This item has been sold, but you can get on the Waitlist to be notified if another example becomes available, or purchase a digital scan.

1749 Anville Map of the Parthian Empire

L'Empire des Parthes, pour l'Histoire des Empereurs Romains. - Main View

1749 Anville Map of the Parthian Empire



L'Empire des Parthes, pour l'Histoire des Empereurs Romains.
  1749 (dated)     11 x 14 in (27.94 x 35.56 cm)     1 : 9860000


This is a scarce 1749 map of the Parthian or Arsacid Empire by J. B. B. D'Anville. Centered on the ancient Arsacid Empire in ancient Persia or Iran, it covers from Cyprus and Ankara in modern day Turkey east as far as the Indus River in modern day Pakistan and from the Sea of Azov south to the Gulf of Oman. Throughout, the map notes important towns, cities, rivers, lakes and other important topographical features.

The Parthian Empire or Arsacid Empire, named after its founder Arsaces I of Parthia, was an important political and cultural power that existed between 247 BC and 228 AD. In the mid-3rd century, Arsaces I, who was then the leader of the Parni tribe, defeated Alexander the Great's successors, the Seleucids, and conquered the region of Parthia. Known as the Parthians after their conquest of the region, they went on to conquer large portions of the Middle East and southwest Asia. At its height, the Empire at its height extended from eh Euphrates to the Indus Rivers, covering modern day Iran, Iraq and large portions of Afghanistan. Its control of the Silk Road trade route made it an important center for trade and commerce. The Parthian Empire was eventually defeated by Ardashir I, a Sassanid prince and ruler of Estakhr in Fars (Persia), in 222 AD. Ardashir revolted against the Arsacids and killed Artabanus IV, the last ruler of the Parthian Empire, in 224 AD, thus beginning the Sassanid era.

This map was based on the work of Jean Baptiste Louis Crevier. Engraved by Guillaume Delahaye and created by J. B. B. D'Anville in 1749.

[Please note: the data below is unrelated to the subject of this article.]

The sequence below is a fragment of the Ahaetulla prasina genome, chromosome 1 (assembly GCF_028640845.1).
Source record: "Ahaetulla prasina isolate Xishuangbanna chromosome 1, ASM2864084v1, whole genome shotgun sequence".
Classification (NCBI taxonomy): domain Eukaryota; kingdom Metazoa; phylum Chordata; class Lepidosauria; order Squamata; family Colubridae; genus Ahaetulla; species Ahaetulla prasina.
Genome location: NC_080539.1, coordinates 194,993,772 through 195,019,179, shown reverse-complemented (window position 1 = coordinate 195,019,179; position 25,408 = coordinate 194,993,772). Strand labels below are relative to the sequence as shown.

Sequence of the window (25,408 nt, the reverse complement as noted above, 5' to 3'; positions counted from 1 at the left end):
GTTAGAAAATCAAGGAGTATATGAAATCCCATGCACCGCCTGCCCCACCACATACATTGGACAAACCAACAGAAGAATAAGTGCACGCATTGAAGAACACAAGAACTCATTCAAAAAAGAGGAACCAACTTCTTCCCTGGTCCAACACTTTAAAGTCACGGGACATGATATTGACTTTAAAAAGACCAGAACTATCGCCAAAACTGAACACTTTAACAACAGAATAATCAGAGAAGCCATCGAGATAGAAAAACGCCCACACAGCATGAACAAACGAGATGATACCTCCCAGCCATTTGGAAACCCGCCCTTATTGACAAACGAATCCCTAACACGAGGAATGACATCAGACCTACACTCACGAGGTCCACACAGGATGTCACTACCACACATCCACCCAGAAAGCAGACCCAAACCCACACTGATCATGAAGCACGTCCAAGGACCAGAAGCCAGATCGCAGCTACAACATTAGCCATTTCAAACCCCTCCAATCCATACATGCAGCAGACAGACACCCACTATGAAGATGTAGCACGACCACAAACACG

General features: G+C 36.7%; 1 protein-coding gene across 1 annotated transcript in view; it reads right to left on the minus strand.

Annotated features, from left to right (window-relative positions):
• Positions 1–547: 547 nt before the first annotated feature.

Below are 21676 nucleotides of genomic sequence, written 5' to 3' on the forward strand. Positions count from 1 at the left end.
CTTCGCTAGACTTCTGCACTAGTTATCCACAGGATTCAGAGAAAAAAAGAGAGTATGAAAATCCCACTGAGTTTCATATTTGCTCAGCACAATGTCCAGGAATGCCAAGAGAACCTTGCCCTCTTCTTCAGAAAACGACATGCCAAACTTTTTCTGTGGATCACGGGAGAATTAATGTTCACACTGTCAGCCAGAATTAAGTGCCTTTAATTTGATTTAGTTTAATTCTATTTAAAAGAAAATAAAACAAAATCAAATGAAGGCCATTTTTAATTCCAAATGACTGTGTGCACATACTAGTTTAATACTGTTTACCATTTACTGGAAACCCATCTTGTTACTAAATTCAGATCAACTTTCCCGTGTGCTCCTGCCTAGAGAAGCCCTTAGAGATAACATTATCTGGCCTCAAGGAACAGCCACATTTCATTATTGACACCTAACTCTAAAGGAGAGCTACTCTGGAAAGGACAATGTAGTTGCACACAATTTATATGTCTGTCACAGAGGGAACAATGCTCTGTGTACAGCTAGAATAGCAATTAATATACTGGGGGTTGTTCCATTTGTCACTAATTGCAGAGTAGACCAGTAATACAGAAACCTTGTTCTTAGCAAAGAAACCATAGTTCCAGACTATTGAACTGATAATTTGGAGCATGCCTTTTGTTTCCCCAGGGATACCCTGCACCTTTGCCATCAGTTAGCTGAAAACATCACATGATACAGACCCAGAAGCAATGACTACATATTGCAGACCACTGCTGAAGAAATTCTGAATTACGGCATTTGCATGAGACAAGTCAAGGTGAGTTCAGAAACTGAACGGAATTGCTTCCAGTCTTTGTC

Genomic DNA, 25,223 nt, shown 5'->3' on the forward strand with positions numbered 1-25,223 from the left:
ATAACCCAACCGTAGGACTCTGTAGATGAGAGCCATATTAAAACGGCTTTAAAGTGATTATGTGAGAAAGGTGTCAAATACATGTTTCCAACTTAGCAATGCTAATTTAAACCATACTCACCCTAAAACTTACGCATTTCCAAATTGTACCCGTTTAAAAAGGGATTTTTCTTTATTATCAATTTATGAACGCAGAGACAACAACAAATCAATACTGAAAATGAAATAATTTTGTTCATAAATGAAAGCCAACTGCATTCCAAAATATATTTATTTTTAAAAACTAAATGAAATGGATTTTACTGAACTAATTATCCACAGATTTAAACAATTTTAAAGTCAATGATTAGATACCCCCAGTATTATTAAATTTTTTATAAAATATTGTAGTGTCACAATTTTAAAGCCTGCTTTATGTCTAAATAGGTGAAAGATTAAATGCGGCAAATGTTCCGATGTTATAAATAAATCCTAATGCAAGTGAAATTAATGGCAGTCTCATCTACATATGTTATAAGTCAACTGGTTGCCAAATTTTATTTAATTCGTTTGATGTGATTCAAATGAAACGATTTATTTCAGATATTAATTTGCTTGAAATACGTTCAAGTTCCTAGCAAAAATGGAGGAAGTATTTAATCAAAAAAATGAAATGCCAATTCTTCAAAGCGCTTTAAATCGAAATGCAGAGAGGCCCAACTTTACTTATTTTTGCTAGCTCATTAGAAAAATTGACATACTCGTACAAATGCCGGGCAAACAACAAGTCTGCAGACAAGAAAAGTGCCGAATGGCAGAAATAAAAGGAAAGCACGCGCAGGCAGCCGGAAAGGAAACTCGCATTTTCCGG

Jean Baptiste Bourguignon d'Anville (1697 - 1782) was perhaps the most important and prolific cartographer of the 18th century. D'Anville's passion for cartography manifested during his school years when he amused himself by composing maps for Latin texts. There is a preserved manuscript dating to 1712, Graecia Vetus, which may be his earliest surviving map - he was only 15 when he drew it. He would retain an interest in the cartography of antiquity throughout his long career and published numerous atlases to focusing on the ancient world. At twenty-two D'Anville, sponsored by the Duke of Orleans, was appointed Geographer to the King of France. As both a cartographer and a geographer, he instituted a reform in the general practice of cartography. Unlike most period cartographers, D'Anville did not rely exclusively on earlier maps to inform his work, rather he based his maps on intense study and research. His maps were thus the most accurate and comprehensive of his period - truly the first modern maps. Thomas Basset and Philip Porter write: "It was because of D'Anville's resolve to depict only those features which could be proven to be true that his maps are often said to represent a scientific reformation in cartography." (The Journal of African History, Vol. 32, No. 3 (1991), pp. 367-413). In 1754, when D'Anville turned 57 and had reached the height of his career, he was elected to the Academie des Inscriptions. Later, at 76, following the death of Philippe Buache, D'Anville was appointed to both of the coveted positions Buache held: Premier Geographe du Roi, and Adjoint-Geographer of the Academie des Sciences. During his long career D'Anville published some 211 maps as well as 78 treatises on geography. D'Anville's vast reference library, consisting of over 9000 volumes, was acquired by the French government in 1779 and became the basis of the Depot Geographique - though D'Anville retained physical possession his death in 1782. Remarkably almost all of D'Anville's maps were produced by his own hand. His published maps, most of which were engraved by Guillaume de la Haye, are known to be near exact reproductions of D'Anville' manuscripts. The borders as well as the decorative cartouche work present on many of his maps were produced by his brother Hubert-Francois Bourguignon Gravelot. The work of D'Anville thus marked a transitional point in the history of cartography and opened the way to the maps of English cartographers Cary, Thomson and Pinkerton in the early 19th century. More by this mapmaker...


Very good. Minor wear along original fold lines. Original platemark visible. Blank on verso.